When it comes to setting and tracking writing goals, many of the websites and apps I've come across allow writers to measure their progress only by way of word counts, and while numerical word goals may be useful to many writers, I find it very narrowminded to limit users of these apps and websites to measuring progress via only word count. There are many goals writers may want to set and many types of writing where word counts will not provide an efficient way of tracking progress.
Again, my weekend was not as productive as I had hoped it would be. After fighting with sinus headaches for most of Saturday and Sunday, I ran into a scene during my editing sessions which reads clunky and rough compared to previous scenes. I know this is the type of writing I produce when following the advice of "just get it written and fix it later," and now I am stuck in a position I hate when it comes to writing. I find myself asking if the current text is worth salvaging or if I should simply start over from scratch. Which will be easier? Which will be more time efficient? Which will get me to a point of being happy with the quality of the scene? This dilemma is why I prefer to address quality during my drafting process. Why write something I know will never make the final cut?
It's about one-third of the way through November, and I've already had a busy month thus far. Every year I know once Halloween has passed, my winter holiday preparations will begin and there will never be enough hours in the day to accomplish everything I wish to do. This is why I am disappointed in myself today. Instead of working on any of my many projects, I spent a lazy day in front of the TV and laptop and did quite a bit of pleasure reading too.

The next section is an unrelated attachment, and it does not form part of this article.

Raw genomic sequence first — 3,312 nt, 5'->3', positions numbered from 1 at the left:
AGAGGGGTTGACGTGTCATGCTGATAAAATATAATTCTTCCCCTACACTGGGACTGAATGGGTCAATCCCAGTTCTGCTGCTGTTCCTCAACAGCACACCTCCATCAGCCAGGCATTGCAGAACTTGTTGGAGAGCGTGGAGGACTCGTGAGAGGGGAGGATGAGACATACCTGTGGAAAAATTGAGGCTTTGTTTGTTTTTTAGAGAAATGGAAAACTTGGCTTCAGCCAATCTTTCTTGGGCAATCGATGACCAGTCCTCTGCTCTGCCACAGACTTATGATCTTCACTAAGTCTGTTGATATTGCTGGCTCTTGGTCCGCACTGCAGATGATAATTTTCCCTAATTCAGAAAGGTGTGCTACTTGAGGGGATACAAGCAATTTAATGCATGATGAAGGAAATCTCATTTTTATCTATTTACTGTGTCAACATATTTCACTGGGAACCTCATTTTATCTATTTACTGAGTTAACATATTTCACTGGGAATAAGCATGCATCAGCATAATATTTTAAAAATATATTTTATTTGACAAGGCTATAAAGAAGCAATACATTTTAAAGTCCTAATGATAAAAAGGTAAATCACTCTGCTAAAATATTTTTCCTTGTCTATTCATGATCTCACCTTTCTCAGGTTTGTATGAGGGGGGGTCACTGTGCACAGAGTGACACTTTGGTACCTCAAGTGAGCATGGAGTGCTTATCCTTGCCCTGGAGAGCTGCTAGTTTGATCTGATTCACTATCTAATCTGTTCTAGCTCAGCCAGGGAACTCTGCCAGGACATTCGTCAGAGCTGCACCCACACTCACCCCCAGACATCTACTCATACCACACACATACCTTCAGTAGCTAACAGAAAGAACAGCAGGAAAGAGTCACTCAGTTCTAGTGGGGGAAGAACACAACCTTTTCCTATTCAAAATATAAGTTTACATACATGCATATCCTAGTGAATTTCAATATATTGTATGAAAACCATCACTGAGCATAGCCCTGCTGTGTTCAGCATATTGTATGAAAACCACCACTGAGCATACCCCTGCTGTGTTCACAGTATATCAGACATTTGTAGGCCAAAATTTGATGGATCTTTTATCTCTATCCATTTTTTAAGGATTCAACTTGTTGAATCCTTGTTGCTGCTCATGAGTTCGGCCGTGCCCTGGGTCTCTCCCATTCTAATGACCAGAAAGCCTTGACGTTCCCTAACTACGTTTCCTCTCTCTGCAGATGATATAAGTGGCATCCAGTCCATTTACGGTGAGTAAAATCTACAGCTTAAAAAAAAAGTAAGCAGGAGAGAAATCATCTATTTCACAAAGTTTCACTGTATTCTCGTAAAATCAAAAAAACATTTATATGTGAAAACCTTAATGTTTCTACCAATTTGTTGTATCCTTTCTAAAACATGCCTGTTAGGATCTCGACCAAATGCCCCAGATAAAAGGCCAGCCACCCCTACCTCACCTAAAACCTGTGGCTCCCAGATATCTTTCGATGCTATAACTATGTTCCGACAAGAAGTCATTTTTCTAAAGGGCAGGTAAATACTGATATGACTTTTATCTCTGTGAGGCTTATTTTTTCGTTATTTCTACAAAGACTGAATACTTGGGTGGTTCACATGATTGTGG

October is winding down and that means National Novel Writing Month is peeking around the corner. November can be a great month to be a writer, but preparing for the month-long writing marathon can be a bit daunting. Personally, I never attempt to achieve the goal of writing 50,000 words during November, not with Thanksgiving celebrations and prep-work for Christmas shrinking my free time during the month. But I do enjoy being able to connect with other active writers who chase that difficult goal. NaNoWriMo is a great time to discuss writing strategies, conquering writer's block, planning vs pantsing, and a wide range of plotting, setting, and character topics.
I made quite a bit of progress on my working vacation, and now that I'm home again, I want to keep my momentum going. I cut in half the amount of chapters I have left to edit on my current WIP. Once I finish the last few chapters, I plan to do a final read-through before prepping for querying and pitching in December. I still have my doubts about this manuscript's quality, but then I do admit to having a perfectionist streak in me and needing to get over the fact I can't please everyone.